Hedge-fund manager David Einhorn is a big critic of quantitative easing — and he thinks the U.S.'s current monetary policy should essentially be reversed.
Speaking at lunch time Thursday to guests at The Economist's annual Buttonwood Gathering in New York, Einhorn, who manages nearly $8 billion, argued that zero-level interest rates were stunting the country's economic growth. (Read More: Wall Street Gaming Romney Win: 'Trillions at Stake)
While low rates may have been necessary in the depths of 2008, Einhorn said, years of diminished returns to savers have begun to change consumer behavior, creating a "hoarding" effect rather than spurring spending.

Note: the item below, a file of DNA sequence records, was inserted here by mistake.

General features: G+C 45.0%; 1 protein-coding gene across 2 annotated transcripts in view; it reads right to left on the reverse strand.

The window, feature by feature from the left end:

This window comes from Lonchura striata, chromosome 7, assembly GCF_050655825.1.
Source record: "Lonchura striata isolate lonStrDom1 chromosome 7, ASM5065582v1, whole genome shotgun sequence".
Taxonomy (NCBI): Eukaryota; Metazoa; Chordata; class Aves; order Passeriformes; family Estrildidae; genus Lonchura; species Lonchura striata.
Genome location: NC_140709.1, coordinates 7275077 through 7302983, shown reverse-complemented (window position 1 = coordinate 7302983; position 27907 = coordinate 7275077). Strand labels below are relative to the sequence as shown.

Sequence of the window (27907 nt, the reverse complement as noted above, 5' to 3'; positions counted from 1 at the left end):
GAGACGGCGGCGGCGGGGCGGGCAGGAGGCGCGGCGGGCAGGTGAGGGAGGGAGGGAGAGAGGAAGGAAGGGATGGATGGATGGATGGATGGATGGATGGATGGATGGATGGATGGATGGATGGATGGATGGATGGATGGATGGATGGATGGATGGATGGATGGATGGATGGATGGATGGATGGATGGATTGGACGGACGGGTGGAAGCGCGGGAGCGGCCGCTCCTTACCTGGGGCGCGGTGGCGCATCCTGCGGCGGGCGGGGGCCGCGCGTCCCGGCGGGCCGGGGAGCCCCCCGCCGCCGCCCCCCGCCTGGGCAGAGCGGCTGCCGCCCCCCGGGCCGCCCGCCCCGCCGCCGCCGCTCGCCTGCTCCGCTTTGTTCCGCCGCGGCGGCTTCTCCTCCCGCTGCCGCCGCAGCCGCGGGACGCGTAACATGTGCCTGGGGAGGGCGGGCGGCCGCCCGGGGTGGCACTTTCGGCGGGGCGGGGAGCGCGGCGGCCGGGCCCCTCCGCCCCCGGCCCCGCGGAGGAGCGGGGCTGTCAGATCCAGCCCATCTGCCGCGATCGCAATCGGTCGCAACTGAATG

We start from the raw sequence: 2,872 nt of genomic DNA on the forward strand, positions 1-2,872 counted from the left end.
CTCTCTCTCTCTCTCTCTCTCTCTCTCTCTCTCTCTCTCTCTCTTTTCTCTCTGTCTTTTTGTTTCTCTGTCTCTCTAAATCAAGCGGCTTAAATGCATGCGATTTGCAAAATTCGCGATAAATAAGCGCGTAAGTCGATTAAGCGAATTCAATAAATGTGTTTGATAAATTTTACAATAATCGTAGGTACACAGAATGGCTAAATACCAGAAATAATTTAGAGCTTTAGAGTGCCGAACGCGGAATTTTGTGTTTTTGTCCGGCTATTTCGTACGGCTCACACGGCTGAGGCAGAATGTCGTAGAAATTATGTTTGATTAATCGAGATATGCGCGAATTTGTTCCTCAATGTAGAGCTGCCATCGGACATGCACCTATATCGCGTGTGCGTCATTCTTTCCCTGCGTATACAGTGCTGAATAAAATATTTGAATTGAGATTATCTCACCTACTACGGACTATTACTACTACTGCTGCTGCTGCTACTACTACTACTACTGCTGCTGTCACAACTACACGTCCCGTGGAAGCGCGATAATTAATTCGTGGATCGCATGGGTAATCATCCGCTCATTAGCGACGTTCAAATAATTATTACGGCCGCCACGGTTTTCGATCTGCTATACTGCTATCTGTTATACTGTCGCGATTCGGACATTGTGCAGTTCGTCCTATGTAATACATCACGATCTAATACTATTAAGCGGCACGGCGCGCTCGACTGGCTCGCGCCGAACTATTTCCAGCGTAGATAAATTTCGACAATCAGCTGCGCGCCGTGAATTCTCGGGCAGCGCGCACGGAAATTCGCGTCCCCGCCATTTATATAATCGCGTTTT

Restoring jobs, consumer activity, and higher GDP levels would require an about-face by the Federal Reserve, Einhorn added. But such a shift would have to be accompanied by "careful messaging" because an abrupt hike in rates could risk a "blow up" of certain derivatives books.
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Einhorn said he also questioned the wisdom of economists who back continued QE — a group that seems increasingly at odds with traders like him. "Aggressive policies" are creating "tail risks," he said, and a "reflexive groupthink" has developed among the country's leaders that leaves little room for economic policy debate.
-By CNBC's Kate Kelly